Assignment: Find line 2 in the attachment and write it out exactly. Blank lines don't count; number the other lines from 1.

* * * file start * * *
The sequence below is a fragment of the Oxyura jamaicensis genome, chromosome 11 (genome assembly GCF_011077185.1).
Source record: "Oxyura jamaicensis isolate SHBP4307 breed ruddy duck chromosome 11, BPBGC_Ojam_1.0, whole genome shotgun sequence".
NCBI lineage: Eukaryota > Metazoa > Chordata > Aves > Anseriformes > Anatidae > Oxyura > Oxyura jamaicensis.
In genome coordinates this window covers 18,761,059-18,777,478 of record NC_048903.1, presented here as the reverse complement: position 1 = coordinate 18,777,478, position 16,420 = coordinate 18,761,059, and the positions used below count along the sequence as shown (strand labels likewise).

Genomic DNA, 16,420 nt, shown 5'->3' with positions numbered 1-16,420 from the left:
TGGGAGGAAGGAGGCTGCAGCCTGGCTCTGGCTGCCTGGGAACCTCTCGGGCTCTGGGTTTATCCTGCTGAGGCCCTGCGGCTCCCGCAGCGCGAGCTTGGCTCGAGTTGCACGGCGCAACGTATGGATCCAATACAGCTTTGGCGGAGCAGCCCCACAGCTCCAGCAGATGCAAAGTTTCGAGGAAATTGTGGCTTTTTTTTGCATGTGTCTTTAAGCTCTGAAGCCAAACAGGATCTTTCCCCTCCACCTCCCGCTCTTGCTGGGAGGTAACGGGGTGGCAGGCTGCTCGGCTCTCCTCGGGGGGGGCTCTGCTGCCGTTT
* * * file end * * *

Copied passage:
Source record: "Oxyura jamaicensis isolate SHBP4307 breed ruddy duck chromosome 11, BPBGC_Ojam_1.0, whole genome shotgun sequence".